Note: For livestock that are partnership property and are sold by the partnership, the election is the responsibility of the partnership. The partners do not individually make the election to defer recognizing the gain. Rosefsky v. Comm’r, 599 F.2d 515 (2d Cir. 1979).
If insurance proceeds are received that exceed the tax basis of the involuntarily converted animals, the excess is taxable gain that is also deferrable if an election is made to defer the gain and the livestock are replaced within the applicable timeframe. In that instance, the deferred amount is taxed at the time the replacement animals are sold.
Note: However, it may be advantageous from a tax standpoint for the rancher to report the gain on the animals in order to claim ordinary depreciation on the replacement animals.
Under I.R.C. §1033(a)(2)(C), the statutory period for the IRS to assess any deficiency for any tax year where part of the gain under the involuntary conversion rules is realized doesn’t expire before three years from the date the taxpayer notifies the IRS of the replacement of the converted property or of an intention not to replace. If there is a deficiency, the IRS may assess the deficiency for up to three years from the notification. This means that the general three-year statute of limitations is extended. The effect of this is that if a livestock owner doesn’t intend to replace the excess livestock when they are sold, the gain should be reported. This will avoid having to file an amended return in the future. Alternatively, the second provision – the one-year deferral provision could be utilized.
One-year deferral. Under the second provision, if farm and ranch taxpayers on the cash method of accounting are forced because of drought or other weather-related condition to dispose of livestock (raised or purchased animals that are held either for resale or for productive use) in excess of the number that would have been sold under usual business practices, they may be able to defer reporting the gain associated with the excess until the following taxable year. I.R.C. §451(g). In addition, the taxpayer's principal business must be farming in order to take advantage of this provision. In 1989, the IRS issued a very favorable ruling concerning what constitutes a farming business. Priv. Ltr. Rul. 8928050, April 18, 1989. In this ruling, a rancher had $121,000 a year gross income from ranching, and made $65,000 a year off the farm and it was determined that his principal business was farming where he devoted 750 to 1,000 hours per year to the ranch and his wife contributed about 300 hours. This ruling is a strong indication that taxpayers need not have all of their time on the farm in order to take advantage of this rule.
Deferral of income is limited to sales in excess of “usual business practices.” Also, an election for one-year deferral is valid if made during the application replacement period for the livestock under I.R.C. § 1033(e).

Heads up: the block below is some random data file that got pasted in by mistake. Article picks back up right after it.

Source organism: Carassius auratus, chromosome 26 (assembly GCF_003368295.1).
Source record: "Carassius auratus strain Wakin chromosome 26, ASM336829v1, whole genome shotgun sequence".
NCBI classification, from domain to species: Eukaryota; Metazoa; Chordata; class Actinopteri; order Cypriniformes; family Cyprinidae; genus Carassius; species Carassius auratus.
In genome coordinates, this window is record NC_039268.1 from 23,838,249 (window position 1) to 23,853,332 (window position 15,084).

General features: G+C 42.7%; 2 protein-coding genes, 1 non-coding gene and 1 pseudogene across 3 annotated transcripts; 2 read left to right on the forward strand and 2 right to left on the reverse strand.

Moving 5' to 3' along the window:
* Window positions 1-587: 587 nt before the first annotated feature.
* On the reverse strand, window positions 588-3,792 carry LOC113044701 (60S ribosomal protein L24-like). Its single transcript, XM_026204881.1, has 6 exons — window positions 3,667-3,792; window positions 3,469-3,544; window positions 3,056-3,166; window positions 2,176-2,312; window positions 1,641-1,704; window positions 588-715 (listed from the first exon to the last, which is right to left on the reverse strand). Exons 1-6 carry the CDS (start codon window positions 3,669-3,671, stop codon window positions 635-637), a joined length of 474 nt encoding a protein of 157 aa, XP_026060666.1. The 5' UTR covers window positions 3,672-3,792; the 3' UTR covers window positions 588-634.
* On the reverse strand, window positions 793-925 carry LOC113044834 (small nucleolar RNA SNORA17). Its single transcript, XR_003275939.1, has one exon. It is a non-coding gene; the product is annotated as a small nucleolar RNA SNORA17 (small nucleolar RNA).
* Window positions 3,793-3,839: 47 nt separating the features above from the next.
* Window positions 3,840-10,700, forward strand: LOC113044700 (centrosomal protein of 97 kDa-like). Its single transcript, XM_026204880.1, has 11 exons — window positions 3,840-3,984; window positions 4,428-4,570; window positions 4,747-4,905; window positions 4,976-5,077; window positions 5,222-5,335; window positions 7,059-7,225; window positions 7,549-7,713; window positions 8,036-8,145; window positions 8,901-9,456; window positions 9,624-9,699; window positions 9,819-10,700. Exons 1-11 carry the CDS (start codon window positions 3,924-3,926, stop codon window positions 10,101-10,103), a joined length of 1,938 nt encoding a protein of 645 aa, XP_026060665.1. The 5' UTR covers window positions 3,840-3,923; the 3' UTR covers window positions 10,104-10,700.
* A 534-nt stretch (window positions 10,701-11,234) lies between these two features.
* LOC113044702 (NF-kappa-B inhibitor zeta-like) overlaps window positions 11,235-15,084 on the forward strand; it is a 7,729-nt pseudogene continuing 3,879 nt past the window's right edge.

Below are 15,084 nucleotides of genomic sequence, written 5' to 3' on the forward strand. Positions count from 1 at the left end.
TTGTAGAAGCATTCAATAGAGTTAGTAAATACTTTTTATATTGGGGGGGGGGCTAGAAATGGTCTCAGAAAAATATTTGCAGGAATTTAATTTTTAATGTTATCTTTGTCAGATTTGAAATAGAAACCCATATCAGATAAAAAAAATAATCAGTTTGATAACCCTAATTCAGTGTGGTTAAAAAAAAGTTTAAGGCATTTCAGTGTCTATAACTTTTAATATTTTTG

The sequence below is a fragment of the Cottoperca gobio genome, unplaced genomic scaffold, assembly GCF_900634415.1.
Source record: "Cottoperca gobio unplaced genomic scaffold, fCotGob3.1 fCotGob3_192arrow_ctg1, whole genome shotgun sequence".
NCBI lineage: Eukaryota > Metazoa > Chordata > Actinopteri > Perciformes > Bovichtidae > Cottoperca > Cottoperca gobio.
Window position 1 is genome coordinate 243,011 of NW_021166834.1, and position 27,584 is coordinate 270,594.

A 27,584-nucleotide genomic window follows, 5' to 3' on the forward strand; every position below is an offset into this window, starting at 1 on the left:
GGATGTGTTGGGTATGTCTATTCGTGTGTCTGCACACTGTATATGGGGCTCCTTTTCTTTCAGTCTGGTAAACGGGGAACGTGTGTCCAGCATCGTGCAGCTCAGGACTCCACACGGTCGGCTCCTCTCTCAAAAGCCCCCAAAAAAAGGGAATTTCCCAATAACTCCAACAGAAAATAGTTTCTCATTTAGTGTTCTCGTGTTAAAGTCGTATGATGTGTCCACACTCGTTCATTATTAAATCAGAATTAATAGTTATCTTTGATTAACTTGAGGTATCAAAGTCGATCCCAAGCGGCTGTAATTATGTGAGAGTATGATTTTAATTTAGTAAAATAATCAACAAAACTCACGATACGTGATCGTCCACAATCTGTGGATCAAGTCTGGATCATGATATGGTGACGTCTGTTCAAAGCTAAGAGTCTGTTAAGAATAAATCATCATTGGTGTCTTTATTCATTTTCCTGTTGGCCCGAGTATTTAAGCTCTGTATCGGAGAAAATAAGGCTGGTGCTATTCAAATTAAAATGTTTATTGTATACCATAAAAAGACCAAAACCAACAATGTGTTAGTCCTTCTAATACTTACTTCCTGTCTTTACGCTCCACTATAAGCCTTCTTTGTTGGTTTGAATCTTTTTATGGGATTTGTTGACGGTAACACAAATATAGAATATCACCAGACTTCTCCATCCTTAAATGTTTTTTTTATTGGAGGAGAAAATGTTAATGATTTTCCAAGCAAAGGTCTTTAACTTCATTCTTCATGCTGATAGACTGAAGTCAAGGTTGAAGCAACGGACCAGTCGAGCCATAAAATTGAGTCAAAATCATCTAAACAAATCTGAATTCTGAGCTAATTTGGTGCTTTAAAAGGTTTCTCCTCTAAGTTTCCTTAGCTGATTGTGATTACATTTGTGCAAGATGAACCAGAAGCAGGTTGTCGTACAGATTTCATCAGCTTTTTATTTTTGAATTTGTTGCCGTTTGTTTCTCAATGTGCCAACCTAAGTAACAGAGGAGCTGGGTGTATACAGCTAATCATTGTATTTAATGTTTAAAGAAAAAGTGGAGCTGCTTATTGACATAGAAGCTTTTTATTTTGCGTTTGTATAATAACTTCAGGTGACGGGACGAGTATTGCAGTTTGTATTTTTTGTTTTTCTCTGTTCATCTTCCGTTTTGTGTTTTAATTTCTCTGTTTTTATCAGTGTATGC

Note: The gain to be postponed is equal to the total income realized from the sale of all livestock divided by the total head sold, with that result multiplied by the excess number of head sold because of the weather-related condition. The excess is determined by comparing the actual number of head sold to those that would have been sold under usual business practices in the absence of the weather condition. It is common to use the taxpayer’s most recent three-year average in determining the number of livestock that would be sold under normal business practices. However, that is not the actual rule. Under Treas. Reg. §1.451-7(b) it is a facts circumstances test.
At the time the tax return is due for the year of the casualty, the livestock owner may not be sure of which election is the best one to make. In that event, a “protective” election can be made under I.R.C. §1033 for that tax year. If the livestock can be replaced within the applicable replacement period, the involuntary election can be revoked and the return for the casualty year can be amended to make the election to defer the gain for one year. In that instance, the return for the year after the casualty would also have to be amended to report the deferred gain.
Relatedly, a taxpayer can make an election under I.R.C. §451(g) until the four-year period for reinvestment of the property under I.R.C. §1033 expires. That means that if a livestock owner elects involuntary conversion treatment and fails to acquire the replacement livestock within the four-year period, the I.R.C. §451(g) election to defer the gain for one year can still be made. If that happens the livestock owner will have to file an amended return for the casualty year to make the I.R.C. §451(g) election and revoke the I.R.C. §1033(e) election, and the next year to report the gain deferred to that year.
These rules can be helpful for livestock owners dealing with drought and other weather-related conditions that have excess livestock sales. The two rules differ in terms of the type of livestock covered; the period within which to make the election; how the postponement works; the cause of the sale; whether a disaster need be declared; whether a repurchase of livestock is required; whether there is a carryover basis rule; and whether there is a replacement period.
Use the rule that works best for you.